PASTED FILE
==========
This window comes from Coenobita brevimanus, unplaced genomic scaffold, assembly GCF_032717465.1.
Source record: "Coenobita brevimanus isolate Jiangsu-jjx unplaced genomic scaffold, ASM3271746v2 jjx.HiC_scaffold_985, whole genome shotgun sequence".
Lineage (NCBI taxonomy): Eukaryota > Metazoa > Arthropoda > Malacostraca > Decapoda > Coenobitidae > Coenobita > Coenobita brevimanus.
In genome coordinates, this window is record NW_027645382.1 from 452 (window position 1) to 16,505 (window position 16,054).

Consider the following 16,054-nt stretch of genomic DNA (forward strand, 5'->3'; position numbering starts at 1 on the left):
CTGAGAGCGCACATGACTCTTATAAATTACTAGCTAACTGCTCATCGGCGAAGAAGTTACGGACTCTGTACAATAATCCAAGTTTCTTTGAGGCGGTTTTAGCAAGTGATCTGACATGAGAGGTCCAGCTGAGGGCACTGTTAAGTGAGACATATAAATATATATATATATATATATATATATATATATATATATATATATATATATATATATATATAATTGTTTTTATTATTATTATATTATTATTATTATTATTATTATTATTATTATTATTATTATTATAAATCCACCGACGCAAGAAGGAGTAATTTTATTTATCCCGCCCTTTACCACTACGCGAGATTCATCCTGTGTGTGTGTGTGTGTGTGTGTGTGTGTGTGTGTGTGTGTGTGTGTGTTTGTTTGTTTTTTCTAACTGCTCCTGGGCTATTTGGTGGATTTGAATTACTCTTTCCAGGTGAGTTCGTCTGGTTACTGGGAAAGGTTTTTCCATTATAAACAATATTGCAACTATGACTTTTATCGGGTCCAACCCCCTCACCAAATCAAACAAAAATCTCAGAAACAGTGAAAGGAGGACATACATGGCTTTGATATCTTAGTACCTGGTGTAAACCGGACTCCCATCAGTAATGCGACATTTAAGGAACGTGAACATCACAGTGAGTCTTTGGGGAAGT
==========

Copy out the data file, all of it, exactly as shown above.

This window comes from Coenobita brevimanus, unplaced genomic scaffold, assembly GCF_032717465.1.
Source record: "Coenobita brevimanus isolate Jiangsu-jjx unplaced genomic scaffold, ASM3271746v2 jjx.HiC_scaffold_985, whole genome shotgun sequence".
Lineage (NCBI taxonomy): Eukaryota > Metazoa > Arthropoda > Malacostraca > Decapoda > Coenobitidae > Coenobita > Coenobita brevimanus.
In genome coordinates, this window is record NW_027645382.1 from 452 (window position 1) to 16,505 (window position 16,054).

Consider the following 16,054-nt stretch of genomic DNA (forward strand, 5'->3'; position numbering starts at 1 on the left):
CTGAGAGCGCACATGACTCTTATAAATTACTAGCTAACTGCTCATCGGCGAAGAAGTTACGGACTCTGTACAATAATCCAAGTTTCTTTGAGGCGGTTTTAGCAAGTGATCTGACATGAGAGGTCCAGCTGAGGGCACTGTTAAGTGAGACATATAAATATATATATATATATATATATATATATATATATATATATATATATATATATATATATATAATTGTTTTTATTATTATTATATTATTATTATTATTATTATTATTATTATTATTATTATTATTATAAATCCACCGACGCAAGAAGGAGTAATTTTATTTATCCCGCCCTTTACCACTACGCGAGATTCATCCTGTGTGTGTGTGTGTGTGTGTGTGTGTGTGTGTGTGTGTGTGTGTGTGTTTGTTTGTTTTTTCTAACTGCTCCTGGGCTATTTGGTGGATTTGAATTACTCTTTCCAGGTGAGTTCGTCTGGTTACTGGGAAAGGTTTTTCCATTATAAACAATATTGCAACTATGACTTTTATCGGGTCCAACCCCCTCACCAAATCAAACAAAAATCTCAGAAACAGTGAAAGGAGGACATACATGGCTTTGATATCTTAGTACCTGGTGTAAACCGGACTCCCATCAGTAATGCGACATTTAAGGAACGTGAACATCACAGTGAGTCTTTGGGGAAGT